Treatment of Chronic Lyme Disease: Fifty-One Case Reports and Essays in Their Regard
This highly-anticipated book documents the experiences and opinions of a well-known, pioneering doctor in the management of chronic Lyme disease. It also contains eleven opinionated essays about this challenging and fascinating disease. About the Author: Burton Waisbren, MD, FACP, FIDSA is one of the Founding Members of the IDSA (Infectious Diseases Society of America), an organization which typically does not recognize the existence of chronic Lyme disease. In this book, Dr. Waisbren passionately argues for the validity of this devastating disease.
He has over 57 years experience as a practicing physician. Dr. Waisbren is a native Milwaukean who received his B.S. and M.D. degrees from the University of Wisconsin Medical School in Madison, Wisconsin. He served his internship at the Harvard Service at Boston City Hospital. His military service was at the Navy Medical Research Institute, Bethesda, Maryland and the Biological Warfare Center, Camp Dietrick, Maryland. His residency and fellowship was served at the University of Minnesota Hospitals where he was an instructor in the medical school. He received a master’s degree in bacterial genetics from the University of Minnesota in 1951.
He moved to Milwaukee, his hometown, in 1951 and established a private practice in internal medicine, infectious disease and immunology. At that time, he also headed the infectious disease control unit at the Milwaukee County Hospital. From 1951 to 1969, he was the director of the infectious disease division of first the Marquette Medical School and then the Medical College of Wisconsin. During that time, he was appointed associate clinical professor of medicine. He was the medical director of the St. Mary’s Hospital Burn Center from 1962 to 1982. He has directed a cancer immunotherapy clinic in Milwaukee since 1973.
He has published numerous articles in the peer reviewed medical literature and has authored books on systematic methods of critical care and on medical emergencies. Dr. Waisbren is board certified by the American Board of Internal Medicine and also is a fellow of the American College of Physicians and the Infectious Disease Society of America. He is a founding member of the Infectious Disease Society of America, the American Burn Association, and the Critical Care Society of America. Other books by this author Princess Zoey, Prince Joey and Bud ISBN 978-1-4500-4261-1 Adventures in the Practice of Investigative Internal Medicine 1951-2006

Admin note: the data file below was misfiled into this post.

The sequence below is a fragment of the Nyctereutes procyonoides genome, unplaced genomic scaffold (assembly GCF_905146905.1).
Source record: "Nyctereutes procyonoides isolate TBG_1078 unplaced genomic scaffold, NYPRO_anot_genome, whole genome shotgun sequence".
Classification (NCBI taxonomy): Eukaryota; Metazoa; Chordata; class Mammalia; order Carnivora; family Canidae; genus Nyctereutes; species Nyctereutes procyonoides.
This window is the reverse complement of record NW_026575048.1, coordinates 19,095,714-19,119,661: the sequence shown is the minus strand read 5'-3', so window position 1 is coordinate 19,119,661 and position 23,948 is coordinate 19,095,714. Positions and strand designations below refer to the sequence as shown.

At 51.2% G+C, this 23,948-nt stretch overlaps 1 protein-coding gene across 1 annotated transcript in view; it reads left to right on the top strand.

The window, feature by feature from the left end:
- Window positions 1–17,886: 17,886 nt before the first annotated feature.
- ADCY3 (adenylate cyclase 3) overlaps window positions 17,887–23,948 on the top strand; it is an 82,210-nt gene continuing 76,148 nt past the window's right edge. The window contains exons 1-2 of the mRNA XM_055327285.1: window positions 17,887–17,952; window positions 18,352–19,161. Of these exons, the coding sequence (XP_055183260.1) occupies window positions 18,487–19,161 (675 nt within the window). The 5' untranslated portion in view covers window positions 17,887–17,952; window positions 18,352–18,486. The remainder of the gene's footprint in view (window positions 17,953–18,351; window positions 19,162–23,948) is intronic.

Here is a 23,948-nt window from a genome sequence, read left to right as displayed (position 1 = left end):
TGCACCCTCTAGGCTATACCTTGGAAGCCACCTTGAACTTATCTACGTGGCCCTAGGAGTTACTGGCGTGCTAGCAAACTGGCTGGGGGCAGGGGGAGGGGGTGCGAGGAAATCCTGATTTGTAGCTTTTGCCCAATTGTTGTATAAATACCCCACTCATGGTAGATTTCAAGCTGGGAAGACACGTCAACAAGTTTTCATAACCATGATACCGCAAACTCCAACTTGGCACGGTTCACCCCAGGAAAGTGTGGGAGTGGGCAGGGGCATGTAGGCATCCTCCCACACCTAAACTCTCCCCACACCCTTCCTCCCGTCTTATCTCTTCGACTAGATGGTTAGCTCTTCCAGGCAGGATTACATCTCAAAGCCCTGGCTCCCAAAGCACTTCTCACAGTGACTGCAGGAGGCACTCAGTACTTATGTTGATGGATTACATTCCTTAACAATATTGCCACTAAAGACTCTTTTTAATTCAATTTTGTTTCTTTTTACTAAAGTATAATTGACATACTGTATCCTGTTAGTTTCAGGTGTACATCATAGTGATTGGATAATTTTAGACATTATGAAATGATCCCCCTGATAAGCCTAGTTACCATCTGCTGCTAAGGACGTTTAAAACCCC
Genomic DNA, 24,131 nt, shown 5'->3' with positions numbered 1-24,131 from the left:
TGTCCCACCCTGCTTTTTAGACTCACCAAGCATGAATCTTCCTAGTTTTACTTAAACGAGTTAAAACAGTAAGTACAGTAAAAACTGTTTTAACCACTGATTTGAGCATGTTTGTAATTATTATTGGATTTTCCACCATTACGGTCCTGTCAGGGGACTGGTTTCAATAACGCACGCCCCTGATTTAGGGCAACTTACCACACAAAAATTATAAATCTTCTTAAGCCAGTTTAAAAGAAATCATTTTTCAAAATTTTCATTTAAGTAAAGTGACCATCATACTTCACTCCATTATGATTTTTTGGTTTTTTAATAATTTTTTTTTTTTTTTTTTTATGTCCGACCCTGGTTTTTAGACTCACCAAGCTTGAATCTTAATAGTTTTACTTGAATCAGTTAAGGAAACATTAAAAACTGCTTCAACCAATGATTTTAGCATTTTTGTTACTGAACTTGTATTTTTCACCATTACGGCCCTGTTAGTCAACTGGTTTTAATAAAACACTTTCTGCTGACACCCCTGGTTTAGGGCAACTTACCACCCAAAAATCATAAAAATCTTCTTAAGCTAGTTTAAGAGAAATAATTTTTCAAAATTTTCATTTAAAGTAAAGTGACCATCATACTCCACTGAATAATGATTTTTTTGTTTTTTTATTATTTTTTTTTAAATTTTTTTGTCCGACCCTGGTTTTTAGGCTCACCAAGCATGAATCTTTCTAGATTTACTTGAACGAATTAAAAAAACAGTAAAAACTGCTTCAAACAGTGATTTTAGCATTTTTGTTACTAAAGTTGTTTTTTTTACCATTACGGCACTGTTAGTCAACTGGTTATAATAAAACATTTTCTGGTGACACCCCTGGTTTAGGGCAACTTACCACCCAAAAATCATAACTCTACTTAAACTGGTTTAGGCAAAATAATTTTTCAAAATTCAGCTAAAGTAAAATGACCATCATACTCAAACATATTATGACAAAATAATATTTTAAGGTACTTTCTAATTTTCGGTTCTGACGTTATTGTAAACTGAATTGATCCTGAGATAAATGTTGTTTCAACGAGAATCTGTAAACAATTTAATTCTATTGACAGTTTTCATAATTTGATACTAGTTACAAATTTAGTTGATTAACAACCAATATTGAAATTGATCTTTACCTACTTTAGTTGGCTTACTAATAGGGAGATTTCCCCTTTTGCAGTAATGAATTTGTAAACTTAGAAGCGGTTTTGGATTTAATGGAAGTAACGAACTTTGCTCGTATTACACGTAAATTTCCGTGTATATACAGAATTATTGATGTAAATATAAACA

- Amazon Sales Rank: #157860 in Books
- Published on: 2011-10-19
- Original language: English
- Number of items: 1
- Dimensions: .58 pounds
- Binding: Paperback
- 192 pages
About the Author
The reader may wonder how a practicing physician from Milwaukee has chosen to present fifty-one case reports and eleven essays regarding his treatment of chronic Lyme disease. My involvement with Lyme disease started in 1989, when the son of a woman who was dying from amyotrophic lateral sclerosis (ALS) called me and suggested that his mother’s illness may have started when she developed a severe case of Lyme disease. Intrigued by his question, I investigated by having a study done by a professor of neurology at the medical school in Madison, Wisconsin, using sera that had been collected from a number of patients who had ALS. Enough of the sera showed antibodies to Borrelia burgdorferi to suggest that a relationship between ALS and Lyme disease may be present. We reported this finding in the medical journal The Lancet. This awakened my interest in Lyme disease, and I saw my first case in 1990. One thing led to another, and through word of mouth and sharing my experiences on my website, I began to see patients with chronic Lyme disease and to study this disease.
By 2007, I was seeing patients with this disease on a regular basis, and this has continued to occur to the present. To my wonderment, literature began to appear, written by some of my respected colleagues, that in a sense denied that the syndrome of chronic Lyme disease occurs (see essay 4 in this book). Accordingly, I felt that the time had come to share my experience with this syndrome with my colleagues and with individuals who are unfortunate enough to have chronic Lyme disease. This book is based on my experiences in the practice of what I had termed “investigative internal medicine” for greater than fifty-five years and my teaching of medical infectious diseases, first at Marquette University Medical School and then at the Medical College of Wisconsin, between 1952 and 1990. Based on my initial training in infectious diseases, the medical literature, and my clinical experience, I have come to the conclusion that there is an epidemic of chronic Lyme disease occurring in the United States that warrants more attention than it is getting from the government and the academic medical establishment. It is hard for me to believe that the fifty-one cases of what I call the chronic Lyme disease syndrome represent a figment of my imagination. It will be up to the reader to make a decision in this regard.
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